One of the biggest disabilities in the world that affect billions and yet to be cured is our vision. The problem with our eye is that it degrades over time, it is not replaceable, and our lenses are sensitive. Because of these problems, our vision, probably the most important aspect into being able to live an efficient life, for the economic development of communities, and to prosper innovations, is sensitive. In order to challenge this problem, a design of a biomimetic system of the eye was called for to create new generation contact lenses. Our eyes, unlike conventional cameras and telescopes, focus not through changing the position of the lenses but through stretching. This incredibly simple mechanism is how the best eyes, from rabbits to eagles, see. It is one of nature’s amazing inventions.
Using this methodology, I have designed a potential in-vivo product that could reduce the price of contact lenses drastically, disrupt an industry that has not changed for many years, and have social impacts. This new, elegant, and simple design of contact lenses combines the latest advancements in materials science, microelectronics, and nanotechnology. The design utilizes electroactive polymers, microelectronics, and hydrogels to accomplish this challenge.
Electroactive polymers (EAP) are special polymers that change in shape and size in the presence of an electrical field. Thereby, these polymers act as artificial muscles, akin to ciliary muscles in the eye, to stretch and relax the contact lens in order to change the curvature of the lens to change the focus. The EAP would be designed to mimic the normal anatomy of the eye, the limbal ring. This polymer would be connected with micron thin self-healing conductive wires to microcircuits with microelectronic components, including radio, conductive polymer solar cells, and super capacitors such that this stretching mechanism could be controlled both on the lens and by a smartphone application that could control the power and focus of the lens. All these components would sit on top of a hydrogel substrate (a material used for soft contact lenses) surrounded by the EAP.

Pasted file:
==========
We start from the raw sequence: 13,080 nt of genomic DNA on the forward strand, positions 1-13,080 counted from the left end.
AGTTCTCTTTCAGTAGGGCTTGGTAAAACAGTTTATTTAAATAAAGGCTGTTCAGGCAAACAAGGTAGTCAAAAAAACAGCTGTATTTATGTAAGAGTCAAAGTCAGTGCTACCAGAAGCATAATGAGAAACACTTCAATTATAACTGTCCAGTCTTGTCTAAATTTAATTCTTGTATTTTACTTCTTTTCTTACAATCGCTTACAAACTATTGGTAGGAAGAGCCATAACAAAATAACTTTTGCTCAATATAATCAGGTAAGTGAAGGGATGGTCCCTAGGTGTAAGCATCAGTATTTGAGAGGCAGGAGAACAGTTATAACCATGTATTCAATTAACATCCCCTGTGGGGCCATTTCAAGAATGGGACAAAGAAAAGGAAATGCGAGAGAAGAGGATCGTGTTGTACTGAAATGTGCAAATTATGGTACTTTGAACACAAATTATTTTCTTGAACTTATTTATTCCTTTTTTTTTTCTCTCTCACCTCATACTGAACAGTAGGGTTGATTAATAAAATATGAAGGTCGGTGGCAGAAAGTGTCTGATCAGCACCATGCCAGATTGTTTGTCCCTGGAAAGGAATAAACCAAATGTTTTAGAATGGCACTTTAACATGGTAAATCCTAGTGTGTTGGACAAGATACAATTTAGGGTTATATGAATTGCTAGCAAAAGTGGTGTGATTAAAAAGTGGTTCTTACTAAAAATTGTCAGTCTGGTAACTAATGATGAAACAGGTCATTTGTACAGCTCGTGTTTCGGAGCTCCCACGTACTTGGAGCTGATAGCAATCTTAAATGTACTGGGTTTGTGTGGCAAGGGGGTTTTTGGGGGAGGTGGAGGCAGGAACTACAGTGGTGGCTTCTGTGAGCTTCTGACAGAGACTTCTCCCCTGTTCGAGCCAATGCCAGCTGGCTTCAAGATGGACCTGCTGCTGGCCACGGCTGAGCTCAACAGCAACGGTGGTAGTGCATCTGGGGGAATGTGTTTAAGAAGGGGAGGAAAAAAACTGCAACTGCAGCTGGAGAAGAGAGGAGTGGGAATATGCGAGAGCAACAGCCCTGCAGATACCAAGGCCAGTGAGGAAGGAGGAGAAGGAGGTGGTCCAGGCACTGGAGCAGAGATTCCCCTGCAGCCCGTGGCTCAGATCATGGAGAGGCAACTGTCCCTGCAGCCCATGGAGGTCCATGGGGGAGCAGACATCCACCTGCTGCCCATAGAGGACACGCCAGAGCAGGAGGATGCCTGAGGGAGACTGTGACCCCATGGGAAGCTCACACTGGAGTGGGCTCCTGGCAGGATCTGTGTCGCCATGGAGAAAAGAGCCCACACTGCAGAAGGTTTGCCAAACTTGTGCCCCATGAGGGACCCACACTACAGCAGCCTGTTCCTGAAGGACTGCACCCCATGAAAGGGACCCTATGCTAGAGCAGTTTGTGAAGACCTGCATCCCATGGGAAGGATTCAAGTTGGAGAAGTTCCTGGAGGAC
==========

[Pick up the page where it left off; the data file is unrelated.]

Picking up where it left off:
Such an innovation like this could pave the way into new types of eye care diagnosis, but also potential applications of augmented reality in contact lenses. One of the problems with trying to incorporate augmented reality in contact lenses is the lack of flexibility in trying to adjust into everyone’s differences in eye shapes and problems. However, a design like could not only standardize the contacts industry but also allow for a new platform to emerge in augmented reality.
This design of a lens is both mass manufacturable and can provide social change to the 2 billion people who do not have access to vision corrective devices.